Last Encounter is an action-adventure twin-stick shooter set in space while the main set of characters fight to save the human race. It had been taken over by aliens (for lack of a better term) since the characters don’t know anything about these “aliens.” There are only a few humans left and, with cloning technology, you have infinite chances to win.
The game begins with some backstory of the captain explaining your mission. You have a choice between four characters, each one having slightly different stats, whether it’s a slight increase in health or a decrease in defense. Then you choose your ship. Again, there are four options, and they have different health and shield stats. They also have a different weapon to start such as bullets or a laser.
Before you leave on your mission, you can buy more weapons and upgrades for your ship, but they don’t come cheap. You can collect coins on your mission when defeating enemy ships, but to collect the coins, you need to hover over them precisely. The ships moved too fast, and I often went in circles around the coins before they quickly disappeared.
When you’re out on missions, you get thrown into a random part of space, and the overall map changes, just as a rogue-lite game normally does. Your job is to explore, defeat all the enemy ships with your bullets or lasers, and find a key. Then you move onto the next part of the map. Rinse and repeat.
This doesn’t sound tough, and twin-stick shooters are always a fun way to play. However, there are so many enemies coming at you at once, and the farther you go, the tougher the enemies are. I don’t mean they get harder with each map set. They’re tough from the get-go. Meanwhile, I needed 200 coins to get a second weapon for my ship, and after dying nearly 15 times, I had only collected 55 coins. I had a long way to go.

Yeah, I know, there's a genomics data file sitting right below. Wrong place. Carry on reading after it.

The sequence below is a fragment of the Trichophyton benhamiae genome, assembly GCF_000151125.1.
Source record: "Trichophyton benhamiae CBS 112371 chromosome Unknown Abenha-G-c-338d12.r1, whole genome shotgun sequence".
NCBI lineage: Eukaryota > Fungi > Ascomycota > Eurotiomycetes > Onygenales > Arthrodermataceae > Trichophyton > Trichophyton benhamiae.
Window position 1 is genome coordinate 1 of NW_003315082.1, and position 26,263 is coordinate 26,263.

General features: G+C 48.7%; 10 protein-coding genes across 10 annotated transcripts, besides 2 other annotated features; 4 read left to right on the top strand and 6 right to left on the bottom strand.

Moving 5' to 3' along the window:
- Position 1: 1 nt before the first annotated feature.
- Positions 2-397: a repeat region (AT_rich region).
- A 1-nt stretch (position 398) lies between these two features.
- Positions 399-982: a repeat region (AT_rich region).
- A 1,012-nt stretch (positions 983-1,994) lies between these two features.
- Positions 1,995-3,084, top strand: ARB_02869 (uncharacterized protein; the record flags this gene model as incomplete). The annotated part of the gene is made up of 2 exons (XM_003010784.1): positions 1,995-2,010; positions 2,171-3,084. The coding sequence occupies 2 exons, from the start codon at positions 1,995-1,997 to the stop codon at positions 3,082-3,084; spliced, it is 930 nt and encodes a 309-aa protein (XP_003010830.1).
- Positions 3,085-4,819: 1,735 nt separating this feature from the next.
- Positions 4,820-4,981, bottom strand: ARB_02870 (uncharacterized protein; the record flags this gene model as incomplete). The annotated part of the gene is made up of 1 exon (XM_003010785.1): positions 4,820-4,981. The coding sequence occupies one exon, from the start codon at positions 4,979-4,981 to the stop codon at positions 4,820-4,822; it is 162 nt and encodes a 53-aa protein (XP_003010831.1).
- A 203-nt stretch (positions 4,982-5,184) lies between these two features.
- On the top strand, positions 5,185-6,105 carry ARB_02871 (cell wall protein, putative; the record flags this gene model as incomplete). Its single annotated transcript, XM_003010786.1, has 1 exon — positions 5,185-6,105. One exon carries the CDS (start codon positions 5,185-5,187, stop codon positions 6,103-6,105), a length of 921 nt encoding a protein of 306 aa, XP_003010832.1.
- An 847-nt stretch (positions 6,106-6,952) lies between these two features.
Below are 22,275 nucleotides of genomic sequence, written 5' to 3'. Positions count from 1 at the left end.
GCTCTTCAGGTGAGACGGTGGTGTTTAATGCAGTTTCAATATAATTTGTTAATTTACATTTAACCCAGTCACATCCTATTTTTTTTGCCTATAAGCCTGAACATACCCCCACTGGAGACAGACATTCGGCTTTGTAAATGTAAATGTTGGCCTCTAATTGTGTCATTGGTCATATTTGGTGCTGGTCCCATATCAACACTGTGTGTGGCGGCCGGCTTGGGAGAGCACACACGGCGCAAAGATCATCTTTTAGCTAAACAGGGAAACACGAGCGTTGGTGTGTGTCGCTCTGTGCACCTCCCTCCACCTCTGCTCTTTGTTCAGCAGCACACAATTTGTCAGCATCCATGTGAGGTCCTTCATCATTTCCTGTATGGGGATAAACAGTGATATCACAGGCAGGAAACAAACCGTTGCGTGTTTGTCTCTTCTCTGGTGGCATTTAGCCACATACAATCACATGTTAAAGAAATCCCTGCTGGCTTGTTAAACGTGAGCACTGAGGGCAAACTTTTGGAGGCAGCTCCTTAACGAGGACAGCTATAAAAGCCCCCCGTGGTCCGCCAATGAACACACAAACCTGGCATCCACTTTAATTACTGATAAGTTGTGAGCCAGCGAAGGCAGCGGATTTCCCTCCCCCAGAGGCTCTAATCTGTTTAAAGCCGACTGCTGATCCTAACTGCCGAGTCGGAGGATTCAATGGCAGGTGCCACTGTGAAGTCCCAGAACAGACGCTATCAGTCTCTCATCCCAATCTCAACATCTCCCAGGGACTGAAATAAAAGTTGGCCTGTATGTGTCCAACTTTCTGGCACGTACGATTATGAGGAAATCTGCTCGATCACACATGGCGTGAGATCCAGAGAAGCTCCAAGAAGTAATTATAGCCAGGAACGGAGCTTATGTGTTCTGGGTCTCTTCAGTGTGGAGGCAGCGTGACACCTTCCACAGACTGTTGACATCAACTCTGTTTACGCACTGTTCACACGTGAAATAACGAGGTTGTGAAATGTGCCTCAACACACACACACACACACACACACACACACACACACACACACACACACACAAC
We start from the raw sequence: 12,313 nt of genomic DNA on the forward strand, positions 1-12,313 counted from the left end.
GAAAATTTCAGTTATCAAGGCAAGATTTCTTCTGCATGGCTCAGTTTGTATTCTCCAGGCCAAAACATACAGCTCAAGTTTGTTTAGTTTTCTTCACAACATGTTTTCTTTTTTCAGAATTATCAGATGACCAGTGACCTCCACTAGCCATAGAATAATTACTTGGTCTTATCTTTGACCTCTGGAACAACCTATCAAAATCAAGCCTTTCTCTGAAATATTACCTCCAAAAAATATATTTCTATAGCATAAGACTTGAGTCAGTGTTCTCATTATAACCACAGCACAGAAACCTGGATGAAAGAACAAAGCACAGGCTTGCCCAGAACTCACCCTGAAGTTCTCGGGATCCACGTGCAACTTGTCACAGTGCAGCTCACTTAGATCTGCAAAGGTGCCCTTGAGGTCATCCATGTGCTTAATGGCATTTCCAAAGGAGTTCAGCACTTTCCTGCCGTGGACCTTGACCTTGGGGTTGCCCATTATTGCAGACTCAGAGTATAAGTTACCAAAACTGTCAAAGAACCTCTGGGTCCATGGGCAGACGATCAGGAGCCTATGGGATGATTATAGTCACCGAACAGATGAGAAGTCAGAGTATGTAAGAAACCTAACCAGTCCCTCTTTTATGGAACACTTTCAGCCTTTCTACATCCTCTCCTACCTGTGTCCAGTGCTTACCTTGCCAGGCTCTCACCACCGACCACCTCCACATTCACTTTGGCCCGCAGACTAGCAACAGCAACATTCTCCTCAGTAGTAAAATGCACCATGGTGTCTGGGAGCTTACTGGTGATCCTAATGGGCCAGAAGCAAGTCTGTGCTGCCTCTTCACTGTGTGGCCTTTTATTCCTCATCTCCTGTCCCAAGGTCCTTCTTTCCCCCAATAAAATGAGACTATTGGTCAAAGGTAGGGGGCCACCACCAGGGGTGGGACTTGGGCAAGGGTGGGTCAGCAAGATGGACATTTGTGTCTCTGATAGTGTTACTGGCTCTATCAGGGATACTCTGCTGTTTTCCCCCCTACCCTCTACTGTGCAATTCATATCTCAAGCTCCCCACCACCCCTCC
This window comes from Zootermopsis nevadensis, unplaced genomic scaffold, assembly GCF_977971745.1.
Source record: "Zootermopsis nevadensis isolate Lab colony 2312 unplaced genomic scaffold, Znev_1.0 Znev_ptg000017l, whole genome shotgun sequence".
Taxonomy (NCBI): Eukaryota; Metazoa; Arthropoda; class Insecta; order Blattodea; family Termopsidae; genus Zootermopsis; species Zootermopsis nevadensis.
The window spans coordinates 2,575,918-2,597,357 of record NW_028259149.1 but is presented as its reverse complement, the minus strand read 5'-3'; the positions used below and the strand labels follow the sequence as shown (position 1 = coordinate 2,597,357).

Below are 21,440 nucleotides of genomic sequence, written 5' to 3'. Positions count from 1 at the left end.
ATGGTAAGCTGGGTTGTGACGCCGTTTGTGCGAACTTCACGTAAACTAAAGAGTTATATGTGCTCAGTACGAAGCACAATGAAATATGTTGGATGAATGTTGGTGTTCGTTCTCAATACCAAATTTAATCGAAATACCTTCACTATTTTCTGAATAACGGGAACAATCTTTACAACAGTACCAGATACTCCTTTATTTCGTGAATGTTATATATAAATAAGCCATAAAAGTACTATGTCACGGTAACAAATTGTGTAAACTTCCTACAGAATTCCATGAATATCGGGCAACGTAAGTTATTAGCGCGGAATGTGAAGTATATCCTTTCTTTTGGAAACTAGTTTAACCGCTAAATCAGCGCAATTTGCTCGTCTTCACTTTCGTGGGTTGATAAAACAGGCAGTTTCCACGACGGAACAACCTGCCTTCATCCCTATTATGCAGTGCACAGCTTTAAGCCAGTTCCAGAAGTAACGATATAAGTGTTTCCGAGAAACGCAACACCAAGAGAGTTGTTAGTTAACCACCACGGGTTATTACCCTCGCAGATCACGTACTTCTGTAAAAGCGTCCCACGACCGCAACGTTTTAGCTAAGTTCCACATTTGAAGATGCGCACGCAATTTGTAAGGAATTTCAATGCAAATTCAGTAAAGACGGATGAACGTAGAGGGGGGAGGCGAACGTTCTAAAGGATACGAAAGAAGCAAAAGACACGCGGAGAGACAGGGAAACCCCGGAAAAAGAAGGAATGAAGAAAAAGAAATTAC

The controls weren’t easy. I constantly shot my bullets because aiming was difficult. I found myself spinning in circles just to guarantee a hit. The enemies get up close and personal with you and, once you lose your shield, you begin to lose health. Once you lose your health, you die. There are no lives, no check-points. Once you die, you need to start all over again, and I died a lot.
This game is unforgiving and difficult. If it were easier and punishing, that’d be fine. Or if the game had checkpoints and the difficulty was the same, that’d be okay too. However, both the high difficulty and unforgiving results upon dying are a double whammy that makes you rage quit, ultimately making zero progress.
The graphics were pretty. You can’t go wrong with a space and galaxy theme. The music wasn’t too bad either though I often found myself tuning it out. This isn’t to say I didn’t care for the music, but I was too focused on the gameplay. However, the lovely visuals and tunes can’t make up for the lack of gameplay.